It seems ironic that a guy named Incognito would shine a cockroach-scattering light on an issue that, as a society, we have said enough is enough.
Bullying happens. It always has. Unfortunately, it probably always will. But for bullying to reach inside the high-testosterone realm of the NFL, the case of Richie Incognito and Jonathan Martin has brought a public-outrage spotlight to the practice of hazing in the inner politics of the NFL locker room.
While the initial phase of the ongoing story has painted Incognito as a villain and Martin as a victim, the full story hasn't come out as to how something like that could happen. Jared Allen, who knows Incognito, said he might be labeled incorrectly.
"It's a sad deal," Allen said. "I don't know the details of it, so I can't really speak on it. I know Richie. Richie has a good heart. He really does. I know he's catching some heat right now, but from what I know of Richie, we've always had a good relationship. He's always been cool with my family. We have mutual friends. So it's a bad deal. I don't know the details, so I can't comment on it, but either way you look at it, it sucks for the kid involved who felt he had to leave an organization and it sucks for Richie – he's out of the organization right now – and it sucks for the team because neither of them is playing football right now. So sometimes things can go a little too far I guess, and this is what you've got to deal with."
Allen is an old-school type of NFL player and part of old school football includes hazing rookies. The extent to which it is done varies from player to player and team to team, but it's been a part of the locker room scene for decades. It's only when it crosses the line – when a starting left tackle leaves the team, it's clearly beyond the pale – that it gets such significant attention.
"Back in the day it was different; now you can't do anything," Allen said. "Usually it's a rite of passage you go through, so as a rookie from a football standpoint you go through stuff and that's what kind of brings you together as a team, you know? I've heard of first-rounders having to pick up a $50,000 or $60,000 tab before – back when first-rounders were making that kind of money. Heck, I can remember they forced me to drive like 20 miles outside of the way to go to one Popeye's Chicken before every flight. I was a fourth-rounder, and I had to buy chicken every single day. Dang near missing planes. The level of degrees have varied, but as a rookie I always looked at it as a rite of passage into the fraternity of the NFL. I don't know the details. I'm not going to comment on that. I know we don't do a lot of stuff around here, other than just trying to show guys the ropes and some respect. Again, you don't ever want things to go too far. It also depends on the individual. Some guys can take things more than others. Some can't. Again, I don't know the details on it. It's just a bad day altogether when that's got to be the headlines and not football."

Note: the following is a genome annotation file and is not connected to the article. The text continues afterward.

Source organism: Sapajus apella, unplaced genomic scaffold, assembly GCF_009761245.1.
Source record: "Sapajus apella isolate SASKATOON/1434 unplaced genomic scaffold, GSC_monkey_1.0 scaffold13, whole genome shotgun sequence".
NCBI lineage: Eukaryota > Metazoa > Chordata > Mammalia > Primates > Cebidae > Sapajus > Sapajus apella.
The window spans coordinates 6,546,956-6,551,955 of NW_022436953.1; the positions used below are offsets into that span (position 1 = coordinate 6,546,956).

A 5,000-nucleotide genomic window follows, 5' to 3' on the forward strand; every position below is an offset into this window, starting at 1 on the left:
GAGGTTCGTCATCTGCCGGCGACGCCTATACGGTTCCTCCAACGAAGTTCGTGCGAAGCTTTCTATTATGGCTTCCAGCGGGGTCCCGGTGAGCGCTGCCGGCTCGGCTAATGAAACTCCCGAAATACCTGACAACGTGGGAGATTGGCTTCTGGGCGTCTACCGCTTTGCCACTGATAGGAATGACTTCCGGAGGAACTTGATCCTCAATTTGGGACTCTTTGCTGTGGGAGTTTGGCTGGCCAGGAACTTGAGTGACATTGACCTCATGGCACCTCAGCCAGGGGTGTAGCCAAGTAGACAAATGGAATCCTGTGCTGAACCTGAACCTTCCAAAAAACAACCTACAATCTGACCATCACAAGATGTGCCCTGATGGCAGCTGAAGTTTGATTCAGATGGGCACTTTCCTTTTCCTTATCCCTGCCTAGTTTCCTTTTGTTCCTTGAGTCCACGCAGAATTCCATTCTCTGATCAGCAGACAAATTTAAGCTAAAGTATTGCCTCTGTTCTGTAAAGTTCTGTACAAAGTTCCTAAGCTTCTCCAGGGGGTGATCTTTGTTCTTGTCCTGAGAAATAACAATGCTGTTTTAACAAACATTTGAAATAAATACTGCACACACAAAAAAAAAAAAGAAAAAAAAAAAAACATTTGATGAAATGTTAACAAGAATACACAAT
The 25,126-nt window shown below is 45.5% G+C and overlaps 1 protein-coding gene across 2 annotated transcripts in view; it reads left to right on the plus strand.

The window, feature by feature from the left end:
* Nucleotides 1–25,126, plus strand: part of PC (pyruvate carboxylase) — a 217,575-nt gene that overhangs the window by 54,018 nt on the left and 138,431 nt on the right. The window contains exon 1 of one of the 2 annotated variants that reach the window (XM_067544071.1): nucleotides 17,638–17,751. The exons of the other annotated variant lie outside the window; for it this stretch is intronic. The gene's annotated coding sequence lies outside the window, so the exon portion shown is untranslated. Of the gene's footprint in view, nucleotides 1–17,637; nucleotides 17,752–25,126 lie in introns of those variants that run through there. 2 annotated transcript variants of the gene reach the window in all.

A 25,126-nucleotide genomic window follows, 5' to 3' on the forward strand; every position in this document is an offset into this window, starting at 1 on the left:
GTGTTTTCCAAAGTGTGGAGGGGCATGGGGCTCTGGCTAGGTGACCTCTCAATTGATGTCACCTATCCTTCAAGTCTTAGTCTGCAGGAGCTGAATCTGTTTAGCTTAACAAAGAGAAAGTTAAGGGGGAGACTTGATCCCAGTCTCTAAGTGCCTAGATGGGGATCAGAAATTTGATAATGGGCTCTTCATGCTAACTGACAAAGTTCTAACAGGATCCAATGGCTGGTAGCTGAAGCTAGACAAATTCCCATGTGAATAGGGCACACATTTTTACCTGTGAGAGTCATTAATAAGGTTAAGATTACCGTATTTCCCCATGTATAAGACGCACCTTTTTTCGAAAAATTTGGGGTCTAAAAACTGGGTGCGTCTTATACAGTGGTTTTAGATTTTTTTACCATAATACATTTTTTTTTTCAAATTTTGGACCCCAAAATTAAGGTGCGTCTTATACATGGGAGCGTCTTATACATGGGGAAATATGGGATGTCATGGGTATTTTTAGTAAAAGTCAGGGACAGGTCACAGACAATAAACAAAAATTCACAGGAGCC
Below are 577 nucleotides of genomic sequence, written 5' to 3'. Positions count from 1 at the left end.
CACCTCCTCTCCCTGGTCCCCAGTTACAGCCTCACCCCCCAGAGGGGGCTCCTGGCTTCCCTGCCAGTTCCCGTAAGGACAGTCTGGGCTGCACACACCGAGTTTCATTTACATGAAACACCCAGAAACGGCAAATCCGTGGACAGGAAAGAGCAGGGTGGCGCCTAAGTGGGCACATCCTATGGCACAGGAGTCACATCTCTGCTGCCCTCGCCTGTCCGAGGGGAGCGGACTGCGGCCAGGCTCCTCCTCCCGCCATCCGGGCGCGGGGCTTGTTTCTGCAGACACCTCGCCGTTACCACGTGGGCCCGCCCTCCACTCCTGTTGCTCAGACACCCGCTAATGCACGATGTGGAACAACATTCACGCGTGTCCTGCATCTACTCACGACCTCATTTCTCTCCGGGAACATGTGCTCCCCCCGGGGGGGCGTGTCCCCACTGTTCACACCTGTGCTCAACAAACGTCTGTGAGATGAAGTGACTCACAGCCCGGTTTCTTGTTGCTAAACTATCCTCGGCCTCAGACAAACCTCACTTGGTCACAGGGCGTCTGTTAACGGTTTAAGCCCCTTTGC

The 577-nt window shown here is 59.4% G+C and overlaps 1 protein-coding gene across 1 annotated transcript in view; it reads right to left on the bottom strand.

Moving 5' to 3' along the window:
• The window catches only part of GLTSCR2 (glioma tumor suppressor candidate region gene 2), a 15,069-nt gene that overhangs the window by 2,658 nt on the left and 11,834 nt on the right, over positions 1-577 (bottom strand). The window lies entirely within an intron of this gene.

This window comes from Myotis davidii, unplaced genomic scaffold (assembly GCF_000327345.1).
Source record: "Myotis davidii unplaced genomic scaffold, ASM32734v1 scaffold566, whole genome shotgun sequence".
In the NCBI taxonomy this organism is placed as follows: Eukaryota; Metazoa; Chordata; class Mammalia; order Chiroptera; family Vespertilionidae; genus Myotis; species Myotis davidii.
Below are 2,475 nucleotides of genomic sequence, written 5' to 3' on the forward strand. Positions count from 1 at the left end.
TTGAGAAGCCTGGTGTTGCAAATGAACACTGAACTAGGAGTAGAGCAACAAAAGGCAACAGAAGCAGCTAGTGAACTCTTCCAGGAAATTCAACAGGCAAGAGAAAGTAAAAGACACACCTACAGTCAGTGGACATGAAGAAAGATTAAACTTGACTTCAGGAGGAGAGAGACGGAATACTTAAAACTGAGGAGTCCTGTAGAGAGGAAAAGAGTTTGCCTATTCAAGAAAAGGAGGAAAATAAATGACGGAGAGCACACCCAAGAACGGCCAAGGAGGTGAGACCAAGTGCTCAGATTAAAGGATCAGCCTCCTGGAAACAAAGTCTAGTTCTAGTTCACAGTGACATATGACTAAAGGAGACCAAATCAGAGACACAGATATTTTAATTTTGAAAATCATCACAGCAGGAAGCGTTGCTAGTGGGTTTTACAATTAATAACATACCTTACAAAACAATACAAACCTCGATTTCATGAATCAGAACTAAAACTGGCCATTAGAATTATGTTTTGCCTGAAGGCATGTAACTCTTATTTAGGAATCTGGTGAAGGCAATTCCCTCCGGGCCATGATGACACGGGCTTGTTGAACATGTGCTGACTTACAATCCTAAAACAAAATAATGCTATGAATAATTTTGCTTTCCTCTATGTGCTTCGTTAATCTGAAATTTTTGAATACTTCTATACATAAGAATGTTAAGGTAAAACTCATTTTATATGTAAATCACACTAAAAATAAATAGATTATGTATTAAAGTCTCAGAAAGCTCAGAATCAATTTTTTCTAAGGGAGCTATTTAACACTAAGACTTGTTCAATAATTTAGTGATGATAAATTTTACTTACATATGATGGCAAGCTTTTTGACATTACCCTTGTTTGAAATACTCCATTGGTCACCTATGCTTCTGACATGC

Last year, Chase Baker was the victim of rookie hazing. Down in training camp, he was taped to a goal post and had Pepto Bismol poured over his head. Head coach Leslie Frazier was not amused and let Allen know that such antics wouldn't be condoned on his team – a point he reinforced this year when the Vikings went to Mankato.
"Going back to when we get into training camp, we go through things that you can and can't do, and that's on our list of things we're not going to do," Frazier said. When we come to training camp, talk about do's and don't's, that's one of them not to do with our rookies."
Allen came into the league with coaching legend and renowned "players coach" Dick Vermeil as his head coach in Kansas City. He retired after Allen's rookie season and was replaced by Herm Edwards. Allen said the hazing he endured wasn't severe and that young players had to earn their place on the roster and the coaches set the tone for the team.
"Vermeil, you didn't hear a word," Allen said. "The young guys weren't allowed to speak. Even Herm, (it was) be seen not heard. I would like that. For them, there was a pecking order and when you came in, you knew who the leaders were on the team and that was established. For me, it was come in and let your play speak loudly before you start running your mouth. That's how I earned my job and earned my respect by going out there working hard every day. I like that old-school way of doing things. They were great. They taught you a lot of the importance of what the crest is and the fraternity of really being in the NFL. It's really a privilege to be here, and you have to earn that right every single week."
Just as Bountygate shined a light on players getting bonuses for big hits on offensive players, the Miami situation has brought a similar spotlight to practice of hazing and bullying that takes place in locker rooms. While most players accept hazing as part of their introduction to the NFL, Allen was asked if he thinks the problems in Miami will have a ripple effect and mandate that hazing be outlawed.
"I think so," Allen said. "From a player's standpoint, I think some of the younger guys come in and there's a sense of entitlement, and you lose that work ethic, you lose that true veteran-led locker room sometimes. You've got to know who you're dealing with. You can't treat everyone the same. You can't treat every rookie the same. Some guys are more sensitive than others, but it's a sign of respect. We do little things like, ‘Go get me coffee.' Nothing too crazy, but I appreciated going through that because I had the respect of the vets. Then when it's your turn, you don't feel so bad giving it to someone else."
John Holler has been writing about the Vikings for more than a decade for Viking Update. Follow Viking Update on Twitter and discuss this story on our subscriber message board.
Jared Allen sees benefits to rookie hazing
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